How to Have Flawless Connection in Kizomba: A Primer

Kiz Talks, Aug. 13, 2014

Here’s how I teach kizomba connection to beginner students. I will leave more advanced concepts of connection, leading, and following for a future post. I have referenced a couple of my own previous posts as well as some comments from the wonderful Tanya Dimitrova, since she beat me to this topic! Be sure to read her posts in full, they’re great.

1. Everyone: Ask someone to dance. I stand by it. Unless you’re in a class with ongoing rotation, you should just ask. It’s one of the “6 Simple Steps to Not Being an Awful Person on the Dance Floor.”

2. Everyone: have your weight forward. Confused about what that means? I described this in part 1 of “How to Transform Your Kizomba Movement.” This helps us stay in engaged once we connect.

3. Everyone: Come toward your partner straight on, but with your left foot slightly to the outside. So when we look at the feet of a dancing couple, we see left foot, right foot, right foot, left foot. This also affects “nipple placement,” as Tanya Dmitrova points out. Your chests will touch – that is our primary point of connection. Almost everything led and followed in kizomba happens because of connection and movement of the chest. I love Tanya’s description of being connected “from the belly all the way up to the breastbone.” I first encountered this kind of connection in blues dancing, and love how it enables us to move as one with our partner. As I like to say in class, “How do you get your bookbag to follow you?” Tanya also does a great job of describing how connection varies depending on our body shapes.

Now, for me, at this point you are standing both with your weight forward, touching, but holding your own weight completely. I personally disagree with the idea of leaning on one’s leader,or as Tanya puts it, “Surrender a small portion of your own weight (say, 20%) and shift it forward to his chest.” I prefer to avoid any added tension in the dance, so I invite both leaders and followers to be responsible for their own weight. However, followers are responsible for seeking to maintain this lovely chest connection (unless explicitly led to do otherwise); even as leaders are responsible for leading each step. I like to imagine that our hearts are magnetic, so they are always being drawn back together.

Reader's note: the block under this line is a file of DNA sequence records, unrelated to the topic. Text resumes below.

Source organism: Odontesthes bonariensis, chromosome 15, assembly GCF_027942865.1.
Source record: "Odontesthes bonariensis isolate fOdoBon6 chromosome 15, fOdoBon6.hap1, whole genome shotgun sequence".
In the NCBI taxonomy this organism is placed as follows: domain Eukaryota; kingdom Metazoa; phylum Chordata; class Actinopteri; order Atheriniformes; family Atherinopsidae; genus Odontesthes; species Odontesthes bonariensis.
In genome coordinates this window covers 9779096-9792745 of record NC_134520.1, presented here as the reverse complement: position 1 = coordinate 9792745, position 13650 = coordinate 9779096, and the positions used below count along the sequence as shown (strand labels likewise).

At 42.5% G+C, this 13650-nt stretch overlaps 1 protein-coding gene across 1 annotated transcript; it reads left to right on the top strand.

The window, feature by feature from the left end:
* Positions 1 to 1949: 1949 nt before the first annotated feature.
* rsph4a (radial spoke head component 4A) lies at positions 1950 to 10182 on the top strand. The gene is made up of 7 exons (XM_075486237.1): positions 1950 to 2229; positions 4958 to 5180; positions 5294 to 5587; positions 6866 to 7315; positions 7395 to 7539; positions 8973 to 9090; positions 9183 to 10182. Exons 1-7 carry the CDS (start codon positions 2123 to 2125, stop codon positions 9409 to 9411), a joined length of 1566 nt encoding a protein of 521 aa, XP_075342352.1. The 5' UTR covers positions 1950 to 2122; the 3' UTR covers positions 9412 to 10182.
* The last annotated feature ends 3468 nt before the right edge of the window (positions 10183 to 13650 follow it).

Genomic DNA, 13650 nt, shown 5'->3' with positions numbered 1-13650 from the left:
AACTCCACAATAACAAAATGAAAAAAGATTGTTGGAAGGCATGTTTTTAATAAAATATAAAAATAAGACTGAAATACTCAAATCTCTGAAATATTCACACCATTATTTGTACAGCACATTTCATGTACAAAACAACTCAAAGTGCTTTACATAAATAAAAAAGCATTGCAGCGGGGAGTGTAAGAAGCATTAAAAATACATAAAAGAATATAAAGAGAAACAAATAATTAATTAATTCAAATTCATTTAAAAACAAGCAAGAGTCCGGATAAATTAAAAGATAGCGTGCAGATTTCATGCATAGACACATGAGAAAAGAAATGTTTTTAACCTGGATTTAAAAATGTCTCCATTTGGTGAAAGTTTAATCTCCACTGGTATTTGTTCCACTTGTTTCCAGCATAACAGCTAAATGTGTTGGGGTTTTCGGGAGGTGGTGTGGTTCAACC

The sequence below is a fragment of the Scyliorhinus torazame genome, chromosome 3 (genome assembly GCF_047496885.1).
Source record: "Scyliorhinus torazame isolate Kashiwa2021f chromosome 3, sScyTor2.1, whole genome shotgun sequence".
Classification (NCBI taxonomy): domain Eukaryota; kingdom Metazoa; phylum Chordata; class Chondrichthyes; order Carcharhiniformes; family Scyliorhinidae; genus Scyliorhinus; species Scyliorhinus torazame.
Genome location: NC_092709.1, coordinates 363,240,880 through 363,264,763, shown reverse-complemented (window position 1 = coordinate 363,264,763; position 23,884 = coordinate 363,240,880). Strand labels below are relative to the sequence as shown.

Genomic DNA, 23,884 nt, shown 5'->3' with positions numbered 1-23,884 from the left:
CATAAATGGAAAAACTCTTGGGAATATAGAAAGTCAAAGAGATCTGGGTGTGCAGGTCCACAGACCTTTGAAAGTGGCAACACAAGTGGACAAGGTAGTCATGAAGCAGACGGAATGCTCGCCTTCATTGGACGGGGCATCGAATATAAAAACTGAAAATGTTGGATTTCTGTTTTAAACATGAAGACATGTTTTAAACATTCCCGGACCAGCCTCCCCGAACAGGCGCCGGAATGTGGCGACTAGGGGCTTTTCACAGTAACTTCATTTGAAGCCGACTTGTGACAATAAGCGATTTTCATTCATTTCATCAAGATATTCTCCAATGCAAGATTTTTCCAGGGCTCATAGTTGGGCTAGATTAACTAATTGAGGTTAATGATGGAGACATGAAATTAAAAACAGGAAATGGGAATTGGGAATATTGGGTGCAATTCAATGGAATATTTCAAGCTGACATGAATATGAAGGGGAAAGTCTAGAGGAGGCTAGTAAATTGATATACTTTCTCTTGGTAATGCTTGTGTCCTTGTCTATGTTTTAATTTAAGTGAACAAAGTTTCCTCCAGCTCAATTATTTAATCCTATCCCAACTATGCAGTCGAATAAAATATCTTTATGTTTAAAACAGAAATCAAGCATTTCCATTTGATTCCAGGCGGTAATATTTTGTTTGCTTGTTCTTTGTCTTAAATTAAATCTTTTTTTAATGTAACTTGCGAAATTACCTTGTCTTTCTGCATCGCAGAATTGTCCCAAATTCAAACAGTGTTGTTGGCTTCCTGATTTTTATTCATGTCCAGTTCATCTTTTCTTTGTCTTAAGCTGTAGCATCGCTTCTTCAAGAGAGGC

4. Leaders: Maintaining shoulders parallel to your partner’s, wrap your right arm in a relaxed way around your follower’s back. Your hand or forearm should rest comfortably somewhere below the shoulder blades and above the waistband of the follower. Avoid reaching up, which engages the bicep and introduces unnecessary tension; squeezing, which limits your follower’s movement; or placing your hand below where it should go. This should feel as safe as a friendly hug, and as relaxed as when you walk through a park with your arm around a loved one.